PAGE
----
Chava bat Chana

I like to belt it out in song. The Kahal Shabbat service at Beth Emet: The Free Synagogue bursts with energy and joy. It’s perfect for me. Then, one Shabbat, it struck me that I could also pray by listening. This story is the result of that lovely Sabbath in which I let my song be sung — and my prayers prayed — by this wonderful community, by listening to the prayer. I still belt it out most of the time. Once in awhile, I pray with my ears instead. To listen along as you read, click on the triangle in the bar below. The text follows.


Chava bat Chana
     Chava bat Chana doesn’t pray like you or me. We sing. We chant. We lift our voices to G-d Most High, but Chava doesn’t utter a single word. She sits in the back of the synagogue, her arms resting gently in her lap. She takes a deep breath, then another. Her eyes close, her pulse slows, her mind empties until everything that makes her Chava bat Chana is still and quiet and ready. She listens to the one voice woven of the many. Yitzchack, who’s just buried his wife. Deborah, who’s ready to give birth. Chaim, who’s destined to become a rabbi. And Miriam, who lost a leg to illness. And Chava hears it all. Grief and joy. Pride and fear. The one voice woven of the many. And tears, tears well up from heaven into Chava’s heart.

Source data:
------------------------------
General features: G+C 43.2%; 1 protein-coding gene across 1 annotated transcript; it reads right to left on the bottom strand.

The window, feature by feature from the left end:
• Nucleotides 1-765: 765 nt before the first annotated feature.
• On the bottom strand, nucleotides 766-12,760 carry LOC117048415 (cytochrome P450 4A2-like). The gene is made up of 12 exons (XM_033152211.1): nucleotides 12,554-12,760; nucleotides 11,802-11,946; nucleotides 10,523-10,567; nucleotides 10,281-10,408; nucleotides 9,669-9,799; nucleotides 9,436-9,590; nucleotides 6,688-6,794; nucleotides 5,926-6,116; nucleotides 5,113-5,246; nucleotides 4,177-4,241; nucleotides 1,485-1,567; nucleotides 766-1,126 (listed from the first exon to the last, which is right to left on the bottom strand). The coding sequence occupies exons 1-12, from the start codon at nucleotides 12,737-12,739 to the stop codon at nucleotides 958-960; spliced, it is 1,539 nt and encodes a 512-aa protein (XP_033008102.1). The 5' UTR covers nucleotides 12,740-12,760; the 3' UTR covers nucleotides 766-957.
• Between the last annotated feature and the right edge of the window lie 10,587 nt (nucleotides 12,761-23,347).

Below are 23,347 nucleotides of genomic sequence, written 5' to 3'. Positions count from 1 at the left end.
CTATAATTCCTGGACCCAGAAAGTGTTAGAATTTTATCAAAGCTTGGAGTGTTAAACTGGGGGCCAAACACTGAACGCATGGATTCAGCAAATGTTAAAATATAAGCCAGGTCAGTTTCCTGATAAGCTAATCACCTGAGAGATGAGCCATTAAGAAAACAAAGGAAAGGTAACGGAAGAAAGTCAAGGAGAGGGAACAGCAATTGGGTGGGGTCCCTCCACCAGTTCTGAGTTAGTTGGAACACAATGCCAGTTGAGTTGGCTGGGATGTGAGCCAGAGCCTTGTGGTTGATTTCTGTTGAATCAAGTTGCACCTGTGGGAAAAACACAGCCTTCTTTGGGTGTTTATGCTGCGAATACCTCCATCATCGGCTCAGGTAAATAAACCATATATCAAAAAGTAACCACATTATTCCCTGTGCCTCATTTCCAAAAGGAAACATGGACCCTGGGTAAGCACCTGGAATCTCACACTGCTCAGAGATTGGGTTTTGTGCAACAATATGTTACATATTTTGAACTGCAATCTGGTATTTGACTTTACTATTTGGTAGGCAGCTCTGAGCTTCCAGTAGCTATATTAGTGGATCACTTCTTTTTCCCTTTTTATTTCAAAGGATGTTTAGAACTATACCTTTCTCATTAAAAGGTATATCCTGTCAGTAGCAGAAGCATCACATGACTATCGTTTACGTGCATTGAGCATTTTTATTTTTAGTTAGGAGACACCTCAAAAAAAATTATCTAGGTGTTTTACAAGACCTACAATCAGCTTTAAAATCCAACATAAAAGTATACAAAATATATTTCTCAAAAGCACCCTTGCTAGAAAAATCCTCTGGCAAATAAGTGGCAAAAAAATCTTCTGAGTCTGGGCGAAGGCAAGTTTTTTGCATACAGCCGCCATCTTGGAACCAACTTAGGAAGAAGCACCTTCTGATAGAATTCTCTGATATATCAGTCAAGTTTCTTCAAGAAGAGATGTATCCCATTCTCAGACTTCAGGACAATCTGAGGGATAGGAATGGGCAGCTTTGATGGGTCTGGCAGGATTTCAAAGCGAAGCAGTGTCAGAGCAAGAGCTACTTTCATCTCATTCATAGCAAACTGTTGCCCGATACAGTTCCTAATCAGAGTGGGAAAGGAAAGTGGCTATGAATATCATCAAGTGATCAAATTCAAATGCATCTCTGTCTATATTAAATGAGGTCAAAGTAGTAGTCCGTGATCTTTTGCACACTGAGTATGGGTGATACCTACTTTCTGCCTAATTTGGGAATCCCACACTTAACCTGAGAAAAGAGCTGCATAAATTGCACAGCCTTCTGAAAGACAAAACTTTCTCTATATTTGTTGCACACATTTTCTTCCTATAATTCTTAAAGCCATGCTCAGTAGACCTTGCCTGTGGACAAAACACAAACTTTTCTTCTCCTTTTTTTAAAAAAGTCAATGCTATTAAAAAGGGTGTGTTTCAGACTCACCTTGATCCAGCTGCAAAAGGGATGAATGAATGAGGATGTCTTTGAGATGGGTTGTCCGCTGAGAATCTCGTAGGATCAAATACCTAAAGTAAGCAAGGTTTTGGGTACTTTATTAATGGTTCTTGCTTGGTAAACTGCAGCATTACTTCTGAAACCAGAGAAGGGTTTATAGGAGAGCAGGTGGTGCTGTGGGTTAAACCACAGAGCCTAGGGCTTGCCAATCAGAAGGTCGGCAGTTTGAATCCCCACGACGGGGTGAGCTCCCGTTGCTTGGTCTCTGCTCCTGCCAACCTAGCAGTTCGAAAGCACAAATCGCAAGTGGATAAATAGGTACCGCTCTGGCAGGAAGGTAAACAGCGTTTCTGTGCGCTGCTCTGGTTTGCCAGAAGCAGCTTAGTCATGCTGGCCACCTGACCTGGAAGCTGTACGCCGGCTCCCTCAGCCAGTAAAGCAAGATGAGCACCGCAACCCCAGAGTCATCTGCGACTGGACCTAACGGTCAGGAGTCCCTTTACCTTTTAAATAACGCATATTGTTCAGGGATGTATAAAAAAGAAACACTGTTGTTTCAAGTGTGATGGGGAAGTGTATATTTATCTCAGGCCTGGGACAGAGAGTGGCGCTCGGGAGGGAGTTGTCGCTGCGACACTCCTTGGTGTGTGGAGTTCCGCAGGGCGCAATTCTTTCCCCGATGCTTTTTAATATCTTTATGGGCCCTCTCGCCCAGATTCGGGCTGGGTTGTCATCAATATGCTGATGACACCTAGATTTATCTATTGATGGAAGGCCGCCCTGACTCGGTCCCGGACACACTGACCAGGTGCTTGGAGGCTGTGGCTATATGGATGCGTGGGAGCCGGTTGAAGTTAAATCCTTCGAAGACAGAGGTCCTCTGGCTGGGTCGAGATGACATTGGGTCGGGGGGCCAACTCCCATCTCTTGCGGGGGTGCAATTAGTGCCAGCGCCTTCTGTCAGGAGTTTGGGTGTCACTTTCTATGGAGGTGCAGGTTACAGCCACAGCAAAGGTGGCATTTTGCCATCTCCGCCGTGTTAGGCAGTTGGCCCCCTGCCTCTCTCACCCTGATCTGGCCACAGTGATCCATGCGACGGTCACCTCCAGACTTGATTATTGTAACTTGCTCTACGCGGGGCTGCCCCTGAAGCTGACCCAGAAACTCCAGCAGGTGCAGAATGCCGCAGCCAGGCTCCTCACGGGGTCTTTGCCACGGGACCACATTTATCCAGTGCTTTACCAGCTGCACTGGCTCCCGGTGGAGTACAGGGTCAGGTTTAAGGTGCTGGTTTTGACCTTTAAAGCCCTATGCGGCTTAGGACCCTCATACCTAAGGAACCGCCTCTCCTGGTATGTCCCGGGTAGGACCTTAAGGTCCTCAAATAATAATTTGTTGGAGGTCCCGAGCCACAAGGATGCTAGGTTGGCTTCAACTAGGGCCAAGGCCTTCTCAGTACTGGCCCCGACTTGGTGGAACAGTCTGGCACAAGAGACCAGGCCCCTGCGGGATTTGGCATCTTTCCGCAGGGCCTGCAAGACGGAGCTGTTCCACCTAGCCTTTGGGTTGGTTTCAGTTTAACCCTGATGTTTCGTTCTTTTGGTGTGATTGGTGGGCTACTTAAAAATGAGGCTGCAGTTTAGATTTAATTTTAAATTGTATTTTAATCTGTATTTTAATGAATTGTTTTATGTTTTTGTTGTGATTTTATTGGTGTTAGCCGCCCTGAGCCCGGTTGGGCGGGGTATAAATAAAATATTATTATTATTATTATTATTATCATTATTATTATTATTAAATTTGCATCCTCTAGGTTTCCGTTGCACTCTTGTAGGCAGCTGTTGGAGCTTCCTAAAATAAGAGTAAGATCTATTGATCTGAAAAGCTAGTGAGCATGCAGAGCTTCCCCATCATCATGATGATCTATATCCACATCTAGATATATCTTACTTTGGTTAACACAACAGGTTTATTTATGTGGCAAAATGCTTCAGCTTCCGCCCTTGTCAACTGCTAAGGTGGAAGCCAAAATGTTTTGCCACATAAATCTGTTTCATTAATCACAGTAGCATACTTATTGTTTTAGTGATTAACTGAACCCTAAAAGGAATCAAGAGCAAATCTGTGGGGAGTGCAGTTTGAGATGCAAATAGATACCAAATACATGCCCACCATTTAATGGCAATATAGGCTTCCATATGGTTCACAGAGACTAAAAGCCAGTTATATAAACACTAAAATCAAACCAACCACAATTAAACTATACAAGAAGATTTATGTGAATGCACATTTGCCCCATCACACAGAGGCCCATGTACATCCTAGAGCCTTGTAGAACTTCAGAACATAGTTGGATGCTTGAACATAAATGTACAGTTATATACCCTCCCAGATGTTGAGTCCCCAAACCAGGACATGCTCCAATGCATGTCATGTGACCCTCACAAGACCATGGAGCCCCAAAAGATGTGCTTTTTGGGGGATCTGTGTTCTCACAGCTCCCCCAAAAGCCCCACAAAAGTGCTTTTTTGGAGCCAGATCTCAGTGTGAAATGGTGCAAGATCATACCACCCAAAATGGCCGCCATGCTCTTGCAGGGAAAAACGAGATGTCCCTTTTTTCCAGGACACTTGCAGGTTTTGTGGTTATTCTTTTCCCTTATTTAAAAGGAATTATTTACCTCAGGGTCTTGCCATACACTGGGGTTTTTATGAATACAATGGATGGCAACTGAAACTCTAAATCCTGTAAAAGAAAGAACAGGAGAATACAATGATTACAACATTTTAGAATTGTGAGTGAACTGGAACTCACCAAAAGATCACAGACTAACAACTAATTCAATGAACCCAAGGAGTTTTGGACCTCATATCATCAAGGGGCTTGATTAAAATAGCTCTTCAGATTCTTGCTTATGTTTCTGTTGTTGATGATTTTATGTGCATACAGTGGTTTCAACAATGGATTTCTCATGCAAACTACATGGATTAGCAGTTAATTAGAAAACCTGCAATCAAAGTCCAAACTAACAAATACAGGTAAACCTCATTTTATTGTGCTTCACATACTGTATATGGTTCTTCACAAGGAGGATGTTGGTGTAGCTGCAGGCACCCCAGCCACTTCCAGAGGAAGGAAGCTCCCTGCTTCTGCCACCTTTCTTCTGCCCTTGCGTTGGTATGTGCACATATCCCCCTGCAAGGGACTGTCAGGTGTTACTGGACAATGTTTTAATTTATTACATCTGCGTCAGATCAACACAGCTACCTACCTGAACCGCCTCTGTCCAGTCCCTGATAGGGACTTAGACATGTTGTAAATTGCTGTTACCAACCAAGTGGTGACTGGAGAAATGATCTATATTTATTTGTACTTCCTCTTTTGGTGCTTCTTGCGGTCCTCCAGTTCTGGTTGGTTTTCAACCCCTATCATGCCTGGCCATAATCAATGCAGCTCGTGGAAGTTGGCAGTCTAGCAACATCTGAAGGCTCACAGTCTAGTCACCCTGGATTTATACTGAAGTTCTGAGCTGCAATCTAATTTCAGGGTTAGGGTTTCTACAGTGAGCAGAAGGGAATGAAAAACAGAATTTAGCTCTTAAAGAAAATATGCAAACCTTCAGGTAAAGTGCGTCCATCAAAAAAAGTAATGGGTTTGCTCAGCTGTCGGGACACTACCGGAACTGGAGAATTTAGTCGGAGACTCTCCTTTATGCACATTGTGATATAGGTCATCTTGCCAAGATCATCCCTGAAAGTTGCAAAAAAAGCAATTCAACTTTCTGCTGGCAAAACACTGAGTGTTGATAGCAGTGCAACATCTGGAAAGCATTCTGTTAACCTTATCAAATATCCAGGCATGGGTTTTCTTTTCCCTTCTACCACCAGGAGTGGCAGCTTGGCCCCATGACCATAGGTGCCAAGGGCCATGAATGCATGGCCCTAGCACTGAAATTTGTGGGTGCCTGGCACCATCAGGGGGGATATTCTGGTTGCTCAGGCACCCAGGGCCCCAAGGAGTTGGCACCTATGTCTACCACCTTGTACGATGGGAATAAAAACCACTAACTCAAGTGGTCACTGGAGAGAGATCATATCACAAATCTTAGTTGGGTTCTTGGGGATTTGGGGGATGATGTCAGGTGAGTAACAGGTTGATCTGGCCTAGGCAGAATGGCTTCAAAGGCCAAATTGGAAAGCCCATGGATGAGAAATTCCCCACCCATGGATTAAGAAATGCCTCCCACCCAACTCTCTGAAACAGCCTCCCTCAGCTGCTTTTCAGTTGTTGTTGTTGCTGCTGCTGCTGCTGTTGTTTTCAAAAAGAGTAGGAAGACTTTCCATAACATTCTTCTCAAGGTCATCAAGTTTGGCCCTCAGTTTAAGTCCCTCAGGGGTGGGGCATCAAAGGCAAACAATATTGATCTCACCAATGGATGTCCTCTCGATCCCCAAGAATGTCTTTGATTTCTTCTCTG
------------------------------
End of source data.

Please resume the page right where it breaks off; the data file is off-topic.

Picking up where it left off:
Chava bat Chana doesn’t pray like you or me. She prays the secret prayer of our mothers, and their mothers and their mothers before them.

© 2010 Alden Solovy and All rights reserved.

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